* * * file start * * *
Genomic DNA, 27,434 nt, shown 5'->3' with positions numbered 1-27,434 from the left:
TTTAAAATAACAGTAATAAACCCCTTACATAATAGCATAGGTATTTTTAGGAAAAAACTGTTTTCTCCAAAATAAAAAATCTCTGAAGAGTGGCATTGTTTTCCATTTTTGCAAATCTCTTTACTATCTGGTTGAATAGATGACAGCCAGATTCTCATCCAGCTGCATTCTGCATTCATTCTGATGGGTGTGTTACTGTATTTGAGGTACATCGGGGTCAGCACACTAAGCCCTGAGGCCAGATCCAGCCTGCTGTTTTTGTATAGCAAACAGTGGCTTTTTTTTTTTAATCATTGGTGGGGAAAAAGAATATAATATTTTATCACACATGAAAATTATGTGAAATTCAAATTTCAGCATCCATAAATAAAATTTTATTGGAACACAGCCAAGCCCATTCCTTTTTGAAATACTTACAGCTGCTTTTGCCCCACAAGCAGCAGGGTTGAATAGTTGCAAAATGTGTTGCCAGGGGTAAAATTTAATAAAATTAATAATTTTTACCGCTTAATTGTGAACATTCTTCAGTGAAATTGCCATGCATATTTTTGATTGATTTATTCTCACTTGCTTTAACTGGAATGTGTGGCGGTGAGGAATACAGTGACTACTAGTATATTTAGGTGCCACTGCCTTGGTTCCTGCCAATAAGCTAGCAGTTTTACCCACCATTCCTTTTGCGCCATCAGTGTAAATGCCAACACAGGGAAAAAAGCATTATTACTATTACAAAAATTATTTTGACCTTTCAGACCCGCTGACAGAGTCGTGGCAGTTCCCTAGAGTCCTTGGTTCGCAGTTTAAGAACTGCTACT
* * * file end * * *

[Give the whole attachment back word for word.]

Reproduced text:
Genomic DNA, 27,434 nt, shown 5'->3' with positions numbered 1-27,434 from the left:
TTTAAAATAACAGTAATAAACCCCTTACATAATAGCATAGGTATTTTTAGGAAAAAACTGTTTTCTCCAAAATAAAAAATCTCTGAAGAGTGGCATTGTTTTCCATTTTTGCAAATCTCTTTACTATCTGGTTGAATAGATGACAGCCAGATTCTCATCCAGCTGCATTCTGCATTCATTCTGATGGGTGTGTTACTGTATTTGAGGTACATCGGGGTCAGCACACTAAGCCCTGAGGCCAGATCCAGCCTGCTGTTTTTGTATAGCAAACAGTGGCTTTTTTTTTTTAATCATTGGTGGGGAAAAAGAATATAATATTTTATCACACATGAAAATTATGTGAAATTCAAATTTCAGCATCCATAAATAAAATTTTATTGGAACACAGCCAAGCCCATTCCTTTTTGAAATACTTACAGCTGCTTTTGCCCCACAAGCAGCAGGGTTGAATAGTTGCAAAATGTGTTGCCAGGGGTAAAATTTAATAAAATTAATAATTTTTACCGCTTAATTGTGAACATTCTTCAGTGAAATTGCCATGCATATTTTTGATTGATTTATTCTCACTTGCTTTAACTGGAATGTGTGGCGGTGAGGAATACAGTGACTACTAGTATATTTAGGTGCCACTGCCTTGGTTCCTGCCAATAAGCTAGCAGTTTTACCCACCATTCCTTTTGCGCCATCAGTGTAAATGCCAACACAGGGAAAAAAGCATTATTACTATTACAAAAATTATTTTGACCTTTCAGACCCGCTGACAGAGTCGTGGCAGTTCCCTAGAGTCCTTGGTTCGCAGTTTAAGAACTGCTACT